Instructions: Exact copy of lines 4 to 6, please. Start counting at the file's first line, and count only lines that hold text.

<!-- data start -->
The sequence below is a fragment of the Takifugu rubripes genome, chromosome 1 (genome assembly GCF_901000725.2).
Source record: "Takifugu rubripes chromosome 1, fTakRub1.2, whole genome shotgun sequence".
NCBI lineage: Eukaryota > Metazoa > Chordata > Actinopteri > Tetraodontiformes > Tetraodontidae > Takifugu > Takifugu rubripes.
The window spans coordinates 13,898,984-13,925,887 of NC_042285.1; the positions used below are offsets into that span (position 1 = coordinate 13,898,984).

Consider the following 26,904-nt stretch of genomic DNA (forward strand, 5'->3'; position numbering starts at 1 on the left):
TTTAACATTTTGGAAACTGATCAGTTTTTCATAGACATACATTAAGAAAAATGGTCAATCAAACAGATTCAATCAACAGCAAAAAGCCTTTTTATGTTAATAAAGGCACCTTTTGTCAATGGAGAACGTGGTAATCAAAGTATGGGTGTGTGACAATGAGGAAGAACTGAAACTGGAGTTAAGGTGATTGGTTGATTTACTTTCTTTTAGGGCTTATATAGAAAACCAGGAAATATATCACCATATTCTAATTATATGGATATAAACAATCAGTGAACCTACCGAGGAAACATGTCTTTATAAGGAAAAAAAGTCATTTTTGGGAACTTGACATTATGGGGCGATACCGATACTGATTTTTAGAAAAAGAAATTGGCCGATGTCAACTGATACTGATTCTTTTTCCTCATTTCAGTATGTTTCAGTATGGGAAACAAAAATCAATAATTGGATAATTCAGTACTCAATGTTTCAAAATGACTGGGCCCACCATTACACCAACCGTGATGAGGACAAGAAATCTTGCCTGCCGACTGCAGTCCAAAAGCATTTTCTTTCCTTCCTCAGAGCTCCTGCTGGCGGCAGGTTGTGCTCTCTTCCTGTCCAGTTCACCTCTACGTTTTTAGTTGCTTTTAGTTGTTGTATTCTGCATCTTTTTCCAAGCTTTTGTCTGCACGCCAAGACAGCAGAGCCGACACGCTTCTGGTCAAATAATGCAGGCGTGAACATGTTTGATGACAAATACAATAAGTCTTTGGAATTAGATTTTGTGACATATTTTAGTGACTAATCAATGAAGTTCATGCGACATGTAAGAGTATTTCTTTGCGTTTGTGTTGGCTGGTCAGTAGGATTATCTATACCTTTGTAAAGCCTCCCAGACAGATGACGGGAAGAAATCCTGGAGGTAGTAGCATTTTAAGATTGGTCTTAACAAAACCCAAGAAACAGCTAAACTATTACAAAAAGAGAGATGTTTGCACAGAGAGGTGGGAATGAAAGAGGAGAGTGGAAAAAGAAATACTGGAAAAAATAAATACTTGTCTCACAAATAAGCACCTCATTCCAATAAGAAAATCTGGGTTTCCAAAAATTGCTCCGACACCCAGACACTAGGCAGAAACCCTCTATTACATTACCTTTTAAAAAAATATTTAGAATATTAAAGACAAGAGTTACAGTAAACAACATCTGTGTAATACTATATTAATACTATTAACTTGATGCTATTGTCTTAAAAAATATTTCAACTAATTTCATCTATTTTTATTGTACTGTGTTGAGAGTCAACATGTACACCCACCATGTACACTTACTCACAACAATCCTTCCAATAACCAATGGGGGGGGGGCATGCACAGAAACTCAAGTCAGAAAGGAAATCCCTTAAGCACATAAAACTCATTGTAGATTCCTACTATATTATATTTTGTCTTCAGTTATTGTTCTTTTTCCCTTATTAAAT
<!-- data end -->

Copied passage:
The window spans coordinates 13,898,984-13,925,887 of NC_042285.1; the positions used below are offsets into that span (position 1 = coordinate 13,898,984).

Consider the following 26,904-nt stretch of genomic DNA (forward strand, 5'->3'; position numbering starts at 1 on the left):
TTTAACATTTTGGAAACTGATCAGTTTTTCATAGACATACATTAAGAAAAATGGTCAATCAAACAGATTCAATCAACAGCAAAAAGCCTTTTTATGTTAATAAAGGCACCTTTTGTCAATGGAGAACGTGGTAATCAAAGTATGGGTGTGTGACAATGAGGAAGAACTGAAACTGGAGTTAAGGTGATTGGTTGATTTACTTTCTTTTAGGGCTTATATAGAAAACCAGGAAATATATCACCATATTCTAATTATATGGATATAAACAATCAGTGAACCTACCGAGGAAACATGTCTTTATAAGGAAAAAAAGTCATTTTTGGGAACTTGACATTATGGGGCGATACCGATACTGATTTTTAGAAAAAGAAATTGGCCGATGTCAACTGATACTGATTCTTTTTCCTCATTTCAGTATGTTTCAGTATGGGAAACAAAAATCAATAATTGGATAATTCAGTACTCAATGTTTCAAAATGACTGGGCCCACCATTACACCAACCGTGATGAGGACAAGAAATCTTGCCTGCCGACTGCAGTCCAAAAGCATTTTCTTTCCTTCCTCAGAGCTCCTGCTGGCGGCAGGTTGTGCTCTCTTCCTGTCCAGTTCACCTCTACGTTTTTAGTTGCTTTTAGTTGTTGTATTCTGCATCTTTTTCCAAGCTTTTGTCTGCACGCCAAGACAGCAGAGCCGACACGCTTCTGGTCAAATAATGCAGGCGTGAACATGTTTGATGACAAATACAATAAGTCTTTGGAATTAGATTTTGTGACATATTTTAGTGACTAATCAATGAAGTTCATGCGACATGTAAGAGTATTTCTTTGCGTTTGTGTTGGCTGGTCAGTAGGATTATCTATACCTTTGTAAAGCCTCCCAGACAGATGACGGGAAGAAATCCTGGAGGTAGTAGCATTTTAAGATTGGTCTTAACAAAACCCAAGAAACAGCTAAACTATTACAAAAAGAGAGATGTTTGCACAGAGAGGTGGGAATGAAAGAGGAGAGTGGAAAAAGAAATACTGGAAAAAATAAATACTTGTCTCACAAATAAGCACCTCATTCCAATAAGAAAATCTGGGTTTCCAAAAATTGCTCCGACACCCAGACACTAGGCAGAAACCCTCTATTACATTACCTTTTAAAAAAATATTTAGAATATTAAAGACAAGAGTTACAGTAAACAACATCTGTGTAATACTATATTAATACTATTAACTTGATGCTATTGTCTTAAAAAATATTTCAACTAATTTCATCTATTTTTATTGTACTGTGTTGAGAGTCAACATGTACACCCACCATGTACACTTACTCACAACAATCCTTCCAATAACCAATGGGGGGGGGGCATGCACAGAAACTCAAGTCAGAAAGGAAATCCCTTAAGCACATAAAACTCATTGTAGATTCCTACTATATTATATTTTGTCTTCAGTTATTGTTCTTTTTCCCTTATTAAAT